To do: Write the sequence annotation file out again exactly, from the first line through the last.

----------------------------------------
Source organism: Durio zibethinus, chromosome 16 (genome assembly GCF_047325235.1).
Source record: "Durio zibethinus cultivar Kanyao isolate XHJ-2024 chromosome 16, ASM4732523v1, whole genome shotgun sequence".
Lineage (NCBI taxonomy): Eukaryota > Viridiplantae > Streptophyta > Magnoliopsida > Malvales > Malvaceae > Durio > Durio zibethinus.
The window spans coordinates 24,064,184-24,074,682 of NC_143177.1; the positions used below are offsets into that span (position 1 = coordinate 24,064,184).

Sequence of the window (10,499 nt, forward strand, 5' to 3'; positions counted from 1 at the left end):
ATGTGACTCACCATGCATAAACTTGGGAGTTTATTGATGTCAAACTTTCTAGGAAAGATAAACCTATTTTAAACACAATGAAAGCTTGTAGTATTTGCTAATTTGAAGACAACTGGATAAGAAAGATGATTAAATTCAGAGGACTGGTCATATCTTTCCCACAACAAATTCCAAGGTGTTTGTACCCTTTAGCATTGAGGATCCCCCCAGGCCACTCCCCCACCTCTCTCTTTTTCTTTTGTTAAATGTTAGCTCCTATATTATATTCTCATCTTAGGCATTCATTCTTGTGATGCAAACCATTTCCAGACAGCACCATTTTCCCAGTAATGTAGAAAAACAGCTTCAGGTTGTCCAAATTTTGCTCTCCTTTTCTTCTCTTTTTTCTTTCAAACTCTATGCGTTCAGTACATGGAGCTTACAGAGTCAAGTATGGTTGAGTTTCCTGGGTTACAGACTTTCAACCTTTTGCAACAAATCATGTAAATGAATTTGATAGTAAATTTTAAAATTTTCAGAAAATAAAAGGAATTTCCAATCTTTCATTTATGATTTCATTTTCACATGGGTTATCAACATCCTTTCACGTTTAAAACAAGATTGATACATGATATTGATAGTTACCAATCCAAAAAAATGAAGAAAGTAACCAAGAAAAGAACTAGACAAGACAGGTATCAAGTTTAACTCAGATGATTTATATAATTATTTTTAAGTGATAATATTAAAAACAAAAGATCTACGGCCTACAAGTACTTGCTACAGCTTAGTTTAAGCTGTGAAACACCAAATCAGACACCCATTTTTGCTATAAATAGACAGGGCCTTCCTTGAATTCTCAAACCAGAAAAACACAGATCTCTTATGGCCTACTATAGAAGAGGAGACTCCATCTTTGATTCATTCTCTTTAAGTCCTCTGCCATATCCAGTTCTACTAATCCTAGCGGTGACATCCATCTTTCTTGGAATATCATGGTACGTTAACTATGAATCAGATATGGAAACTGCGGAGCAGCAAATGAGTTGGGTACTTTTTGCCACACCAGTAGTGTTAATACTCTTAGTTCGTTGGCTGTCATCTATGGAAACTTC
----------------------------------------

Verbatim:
Source organism: Durio zibethinus, chromosome 16 (genome assembly GCF_047325235.1).
Source record: "Durio zibethinus cultivar Kanyao isolate XHJ-2024 chromosome 16, ASM4732523v1, whole genome shotgun sequence".
Lineage (NCBI taxonomy): Eukaryota > Viridiplantae > Streptophyta > Magnoliopsida > Malvales > Malvaceae > Durio > Durio zibethinus.
The window spans coordinates 24,064,184-24,074,682 of NC_143177.1; the positions used below are offsets into that span (position 1 = coordinate 24,064,184).

Sequence of the window (10,499 nt, forward strand, 5' to 3'; positions counted from 1 at the left end):
ATGTGACTCACCATGCATAAACTTGGGAGTTTATTGATGTCAAACTTTCTAGGAAAGATAAACCTATTTTAAACACAATGAAAGCTTGTAGTATTTGCTAATTTGAAGACAACTGGATAAGAAAGATGATTAAATTCAGAGGACTGGTCATATCTTTCCCACAACAAATTCCAAGGTGTTTGTACCCTTTAGCATTGAGGATCCCCCCAGGCCACTCCCCCACCTCTCTCTTTTTCTTTTGTTAAATGTTAGCTCCTATATTATATTCTCATCTTAGGCATTCATTCTTGTGATGCAAACCATTTCCAGACAGCACCATTTTCCCAGTAATGTAGAAAAACAGCTTCAGGTTGTCCAAATTTTGCTCTCCTTTTCTTCTCTTTTTTCTTTCAAACTCTATGCGTTCAGTACATGGAGCTTACAGAGTCAAGTATGGTTGAGTTTCCTGGGTTACAGACTTTCAACCTTTTGCAACAAATCATGTAAATGAATTTGATAGTAAATTTTAAAATTTTCAGAAAATAAAAGGAATTTCCAATCTTTCATTTATGATTTCATTTTCACATGGGTTATCAACATCCTTTCACGTTTAAAACAAGATTGATACATGATATTGATAGTTACCAATCCAAAAAAATGAAGAAAGTAACCAAGAAAAGAACTAGACAAGACAGGTATCAAGTTTAACTCAGATGATTTATATAATTATTTTTAAGTGATAATATTAAAAACAAAAGATCTACGGCCTACAAGTACTTGCTACAGCTTAGTTTAAGCTGTGAAACACCAAATCAGACACCCATTTTTGCTATAAATAGACAGGGCCTTCCTTGAATTCTCAAACCAGAAAAACACAGATCTCTTATGGCCTACTATAGAAGAGGAGACTCCATCTTTGATTCATTCTCTTTAAGTCCTCTGCCATATCCAGTTCTACTAATCCTAGCGGTGACATCCATCTTTCTTGGAATATCATGGTACGTTAACTATGAATCAGATATGGAAACTGCGGAGCAGCAAATGAGTTGGGTACTTTTTGCCACACCAGTAGTGTTAATACTCTTAGTTCGTTGGCTGTCATCTATGGAAACTTC